How to configure Houdini better using Houdini Packages.

Updated: Jan 14

Forget about Houdini.env file. You can do a better management of environment variables, plug-ins, tools and add-ons through a Houdini package configuration. A Houdini Package configuration is a simple text file that must be saved with a .json extension. It’s necessary to follow a few rules to set up the JSON file correctly. For this are used brackets and curly brackets to define the scope of the configuration. For example, to set up the Houdini path variable, the Houdini artist should write like this:

{ “Path” : “the hard disk path” }

Brackets are used to define multiple options. For example, you can define multiple folders to Houdini path variable at once:

{ “Path”: [ “path to folder 1”, “Path to folder 2”, “Path to folder 3” ] }

Then, how exactly is the advantage over the houdini.env file? Well, you can split Houdini configuration using multiple .json files to easy and better management. In doing so, it’s easier to get rid of any undesired previous configuration simply by removing the .json file. In the same way, to update any configuration become easier. The easier way to manage the .json files is to put them in the packages folder located under User>Documents>Houdini18.0. Houdini automatically read the .json file in the launch process. In the following examples, will be shown the configurations of the most common environment variables (in env.json file); the configuration of Renderman Renderer (in the renderman.json file); and the configuration of Arnold Renderer (in the arnold.json file).

In the env.json file I configured the most common environment variables and the paths for the optix denoiser and Imagemagick. Note that env: is the keyword to set up environment variables. Curly brackets define the beginning and the end of the .json file. Brackets allows to set up multiple variables at once. For this the variable must be written inside curly brackets. Note that the variable name and the respective value are enveloped by double quotation marks and separated by colon. Each environment variable are enveloped by the respective curly brackets and separated by comma. It’s not used comma in the last one.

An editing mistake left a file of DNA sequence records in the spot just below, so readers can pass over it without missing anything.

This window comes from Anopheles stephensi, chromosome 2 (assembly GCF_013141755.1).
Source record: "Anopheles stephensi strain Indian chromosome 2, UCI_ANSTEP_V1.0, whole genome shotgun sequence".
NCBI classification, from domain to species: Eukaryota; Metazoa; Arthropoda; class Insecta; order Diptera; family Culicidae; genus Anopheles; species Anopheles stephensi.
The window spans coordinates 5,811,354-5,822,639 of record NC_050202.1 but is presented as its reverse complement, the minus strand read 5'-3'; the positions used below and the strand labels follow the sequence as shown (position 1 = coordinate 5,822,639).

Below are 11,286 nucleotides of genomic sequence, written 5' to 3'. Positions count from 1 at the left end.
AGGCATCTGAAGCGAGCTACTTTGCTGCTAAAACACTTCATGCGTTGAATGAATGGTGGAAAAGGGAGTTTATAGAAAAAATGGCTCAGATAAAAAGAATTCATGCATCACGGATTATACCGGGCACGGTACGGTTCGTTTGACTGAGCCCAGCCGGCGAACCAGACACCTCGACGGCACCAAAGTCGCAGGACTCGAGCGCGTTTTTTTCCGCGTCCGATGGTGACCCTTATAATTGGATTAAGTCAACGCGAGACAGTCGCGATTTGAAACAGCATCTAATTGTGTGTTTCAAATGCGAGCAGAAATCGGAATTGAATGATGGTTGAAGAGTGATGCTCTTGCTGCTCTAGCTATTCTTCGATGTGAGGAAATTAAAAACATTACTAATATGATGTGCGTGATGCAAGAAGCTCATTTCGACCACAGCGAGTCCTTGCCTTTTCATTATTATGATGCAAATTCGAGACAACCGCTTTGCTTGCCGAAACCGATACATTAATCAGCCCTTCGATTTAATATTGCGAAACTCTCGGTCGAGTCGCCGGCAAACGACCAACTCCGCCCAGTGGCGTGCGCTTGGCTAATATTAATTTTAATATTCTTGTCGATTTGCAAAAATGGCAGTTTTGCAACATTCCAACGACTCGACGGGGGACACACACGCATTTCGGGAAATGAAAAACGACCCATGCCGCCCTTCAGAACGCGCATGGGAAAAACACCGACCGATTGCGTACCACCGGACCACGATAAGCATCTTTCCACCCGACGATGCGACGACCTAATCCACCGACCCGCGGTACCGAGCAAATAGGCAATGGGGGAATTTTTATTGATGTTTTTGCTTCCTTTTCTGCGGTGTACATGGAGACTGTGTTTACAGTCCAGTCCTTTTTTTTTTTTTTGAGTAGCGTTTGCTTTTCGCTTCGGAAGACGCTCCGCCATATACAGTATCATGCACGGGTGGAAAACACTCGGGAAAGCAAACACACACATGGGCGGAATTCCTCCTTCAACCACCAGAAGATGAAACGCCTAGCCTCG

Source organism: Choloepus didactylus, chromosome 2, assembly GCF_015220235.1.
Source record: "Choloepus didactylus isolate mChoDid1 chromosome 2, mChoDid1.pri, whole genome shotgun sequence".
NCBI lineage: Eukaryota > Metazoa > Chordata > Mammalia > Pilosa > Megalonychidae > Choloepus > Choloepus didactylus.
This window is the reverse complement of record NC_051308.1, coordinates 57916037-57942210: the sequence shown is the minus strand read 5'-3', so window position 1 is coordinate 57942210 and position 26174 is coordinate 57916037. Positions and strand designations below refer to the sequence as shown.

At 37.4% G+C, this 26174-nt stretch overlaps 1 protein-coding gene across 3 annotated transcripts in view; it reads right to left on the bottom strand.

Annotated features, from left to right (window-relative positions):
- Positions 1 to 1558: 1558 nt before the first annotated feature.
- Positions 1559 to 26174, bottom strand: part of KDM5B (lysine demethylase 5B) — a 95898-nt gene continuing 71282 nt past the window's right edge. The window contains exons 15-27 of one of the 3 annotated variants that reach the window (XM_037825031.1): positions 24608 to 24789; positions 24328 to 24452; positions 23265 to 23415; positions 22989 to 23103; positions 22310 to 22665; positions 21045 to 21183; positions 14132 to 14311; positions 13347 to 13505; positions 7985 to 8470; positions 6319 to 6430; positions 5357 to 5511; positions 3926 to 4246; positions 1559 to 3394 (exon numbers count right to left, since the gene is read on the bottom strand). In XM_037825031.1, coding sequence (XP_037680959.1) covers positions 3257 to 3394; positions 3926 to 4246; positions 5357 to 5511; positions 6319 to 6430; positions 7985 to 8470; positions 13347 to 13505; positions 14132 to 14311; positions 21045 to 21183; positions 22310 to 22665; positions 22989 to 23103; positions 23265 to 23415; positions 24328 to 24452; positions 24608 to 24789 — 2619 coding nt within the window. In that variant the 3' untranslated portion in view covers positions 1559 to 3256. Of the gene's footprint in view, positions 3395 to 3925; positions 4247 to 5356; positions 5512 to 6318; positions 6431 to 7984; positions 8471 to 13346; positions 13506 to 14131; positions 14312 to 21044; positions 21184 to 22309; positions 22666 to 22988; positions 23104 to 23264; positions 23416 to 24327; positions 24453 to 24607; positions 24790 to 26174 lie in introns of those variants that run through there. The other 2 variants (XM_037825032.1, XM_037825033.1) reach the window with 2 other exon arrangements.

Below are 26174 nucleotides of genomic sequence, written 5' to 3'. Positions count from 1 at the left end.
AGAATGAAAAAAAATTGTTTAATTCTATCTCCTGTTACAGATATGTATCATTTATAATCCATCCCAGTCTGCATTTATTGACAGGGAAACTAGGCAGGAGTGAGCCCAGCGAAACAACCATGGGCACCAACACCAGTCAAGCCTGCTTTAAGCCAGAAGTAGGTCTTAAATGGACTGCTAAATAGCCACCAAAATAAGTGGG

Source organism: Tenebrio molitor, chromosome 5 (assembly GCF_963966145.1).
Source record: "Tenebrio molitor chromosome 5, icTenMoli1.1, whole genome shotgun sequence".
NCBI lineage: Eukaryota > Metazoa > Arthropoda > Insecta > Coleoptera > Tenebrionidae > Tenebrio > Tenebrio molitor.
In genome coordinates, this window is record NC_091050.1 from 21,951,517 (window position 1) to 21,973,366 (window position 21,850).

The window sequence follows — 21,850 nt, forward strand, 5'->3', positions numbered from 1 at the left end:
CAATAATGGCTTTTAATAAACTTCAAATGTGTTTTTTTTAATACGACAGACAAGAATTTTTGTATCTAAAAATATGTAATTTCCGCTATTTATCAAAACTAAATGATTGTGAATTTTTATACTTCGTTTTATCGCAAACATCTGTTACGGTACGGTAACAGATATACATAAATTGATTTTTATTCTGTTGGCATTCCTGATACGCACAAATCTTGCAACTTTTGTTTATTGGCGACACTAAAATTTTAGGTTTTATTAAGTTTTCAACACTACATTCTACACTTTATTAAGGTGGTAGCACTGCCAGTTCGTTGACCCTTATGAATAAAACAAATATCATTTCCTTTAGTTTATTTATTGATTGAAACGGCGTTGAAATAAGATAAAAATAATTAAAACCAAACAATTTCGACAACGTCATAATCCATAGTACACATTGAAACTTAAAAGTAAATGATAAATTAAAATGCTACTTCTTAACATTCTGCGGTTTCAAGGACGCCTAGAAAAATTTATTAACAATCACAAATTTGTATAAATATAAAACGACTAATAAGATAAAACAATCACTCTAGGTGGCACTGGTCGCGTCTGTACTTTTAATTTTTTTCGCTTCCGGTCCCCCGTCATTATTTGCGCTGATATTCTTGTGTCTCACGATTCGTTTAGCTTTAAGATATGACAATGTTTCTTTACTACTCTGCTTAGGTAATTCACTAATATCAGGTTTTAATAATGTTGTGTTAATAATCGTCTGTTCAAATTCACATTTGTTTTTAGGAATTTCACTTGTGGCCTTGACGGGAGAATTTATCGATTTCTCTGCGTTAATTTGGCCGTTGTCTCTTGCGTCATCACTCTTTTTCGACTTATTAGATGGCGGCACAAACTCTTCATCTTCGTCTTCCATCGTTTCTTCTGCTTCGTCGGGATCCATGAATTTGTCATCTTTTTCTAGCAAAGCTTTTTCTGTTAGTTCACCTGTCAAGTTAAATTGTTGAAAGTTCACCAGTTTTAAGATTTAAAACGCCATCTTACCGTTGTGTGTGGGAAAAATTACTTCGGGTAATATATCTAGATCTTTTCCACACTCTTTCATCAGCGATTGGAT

My env.json file:

The next image shows the Renderman 23.2 configuration. Note that there is a new keyword: path; at the beginning of the file. This one works as the general system path. At the end of the file, there is PATH (Capital letters). Note that this one is inside the env: (the keyword for set up environment variables). You can see another keyword: method. In this example, it’s prepend the path to the Houdini system path. The keyword value sets the path.

My renderman.json file:

The last example shows the Arnold Renderer configuration. It follows the same “recipe” used to write the renderman.json file.

My arnold.json file:

Note that if you have SideFX Labs installed, you’ll see the SideFxLabs.json file in the packages folder. You can open this file in the Notepad and see one more example on how to write a .json file.

Houdini automatically will load any .json file located in the packages folder.

What’s Next…?

Go to Houdini Help and search for Houdini packages. You’ll find an excellent help file containing all the details and all the ways you can configure Houdini through a .json file.

Search for houdini packages in the help.

You’ll gonna find an excellent help file with additional information about .json files configuration.



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